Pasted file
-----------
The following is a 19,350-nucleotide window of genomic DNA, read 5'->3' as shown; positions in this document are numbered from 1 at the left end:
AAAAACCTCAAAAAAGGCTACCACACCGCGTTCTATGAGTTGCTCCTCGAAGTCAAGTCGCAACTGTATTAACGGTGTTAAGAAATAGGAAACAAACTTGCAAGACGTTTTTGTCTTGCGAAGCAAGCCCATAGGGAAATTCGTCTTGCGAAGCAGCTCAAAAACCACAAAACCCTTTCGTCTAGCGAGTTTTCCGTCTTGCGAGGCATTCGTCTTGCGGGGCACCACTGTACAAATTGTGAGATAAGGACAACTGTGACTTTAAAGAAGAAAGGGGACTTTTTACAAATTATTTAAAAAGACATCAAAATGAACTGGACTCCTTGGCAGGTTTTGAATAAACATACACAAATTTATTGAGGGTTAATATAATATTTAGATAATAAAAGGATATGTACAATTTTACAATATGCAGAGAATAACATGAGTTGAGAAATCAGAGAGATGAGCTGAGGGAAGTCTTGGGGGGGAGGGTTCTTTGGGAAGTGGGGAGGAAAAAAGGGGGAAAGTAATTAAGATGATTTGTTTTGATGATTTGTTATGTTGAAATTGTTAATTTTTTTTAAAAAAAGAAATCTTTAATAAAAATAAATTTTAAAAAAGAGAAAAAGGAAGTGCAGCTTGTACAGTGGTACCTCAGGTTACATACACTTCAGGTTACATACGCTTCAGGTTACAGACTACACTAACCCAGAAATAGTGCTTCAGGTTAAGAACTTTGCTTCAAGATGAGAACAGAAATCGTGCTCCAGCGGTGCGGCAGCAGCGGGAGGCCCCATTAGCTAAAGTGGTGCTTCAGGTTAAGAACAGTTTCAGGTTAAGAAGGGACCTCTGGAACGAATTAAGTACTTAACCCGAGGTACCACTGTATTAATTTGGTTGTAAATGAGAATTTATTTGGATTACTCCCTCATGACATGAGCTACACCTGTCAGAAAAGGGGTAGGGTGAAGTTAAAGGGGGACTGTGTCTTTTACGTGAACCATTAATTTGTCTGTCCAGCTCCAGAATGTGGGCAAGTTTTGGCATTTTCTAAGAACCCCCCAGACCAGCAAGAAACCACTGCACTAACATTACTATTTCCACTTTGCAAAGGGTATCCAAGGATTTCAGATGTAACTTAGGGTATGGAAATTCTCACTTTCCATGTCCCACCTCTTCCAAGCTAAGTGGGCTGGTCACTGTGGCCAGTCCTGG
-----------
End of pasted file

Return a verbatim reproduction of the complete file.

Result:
The following is a 19,350-nucleotide window of genomic DNA, read 5'->3' as shown; positions in this document are numbered from 1 at the left end:
AAAAACCTCAAAAAAGGCTACCACACCGCGTTCTATGAGTTGCTCCTCGAAGTCAAGTCGCAACTGTATTAACGGTGTTAAGAAATAGGAAACAAACTTGCAAGACGTTTTTGTCTTGCGAAGCAAGCCCATAGGGAAATTCGTCTTGCGAAGCAGCTCAAAAACCACAAAACCCTTTCGTCTAGCGAGTTTTCCGTCTTGCGAGGCATTCGTCTTGCGGGGCACCACTGTACAAATTGTGAGATAAGGACAACTGTGACTTTAAAGAAGAAAGGGGACTTTTTACAAATTATTTAAAAAGACATCAAAATGAACTGGACTCCTTGGCAGGTTTTGAATAAACATACACAAATTTATTGAGGGTTAATATAATATTTAGATAATAAAAGGATATGTACAATTTTACAATATGCAGAGAATAACATGAGTTGAGAAATCAGAGAGATGAGCTGAGGGAAGTCTTGGGGGGGAGGGTTCTTTGGGAAGTGGGGAGGAAAAAAGGGGGAAAGTAATTAAGATGATTTGTTTTGATGATTTGTTATGTTGAAATTGTTAATTTTTTTTAAAAAAAGAAATCTTTAATAAAAATAAATTTTAAAAAAGAGAAAAAGGAAGTGCAGCTTGTACAGTGGTACCTCAGGTTACATACACTTCAGGTTACATACGCTTCAGGTTACAGACTACACTAACCCAGAAATAGTGCTTCAGGTTAAGAACTTTGCTTCAAGATGAGAACAGAAATCGTGCTCCAGCGGTGCGGCAGCAGCGGGAGGCCCCATTAGCTAAAGTGGTGCTTCAGGTTAAGAACAGTTTCAGGTTAAGAAGGGACCTCTGGAACGAATTAAGTACTTAACCCGAGGTACCACTGTATTAATTTGGTTGTAAATGAGAATTTATTTGGATTACTCCCTCATGACATGAGCTACACCTGTCAGAAAAGGGGTAGGGTGAAGTTAAAGGGGGACTGTGTCTTTTACGTGAACCATTAATTTGTCTGTCCAGCTCCAGAATGTGGGCAAGTTTTGGCATTTTCTAAGAACCCCCCAGACCAGCAAGAAACCACTGCACTAACATTACTATTTCCACTTTGCAAAGGGTATCCAAGGATTTCAGATGTAACTTAGGGTATGGAAATTCTCACTTTCCATGTCCCACCTCTTCCAAGCTAAGTGGGCTGGTCACTGTGGCCAGTCCTGG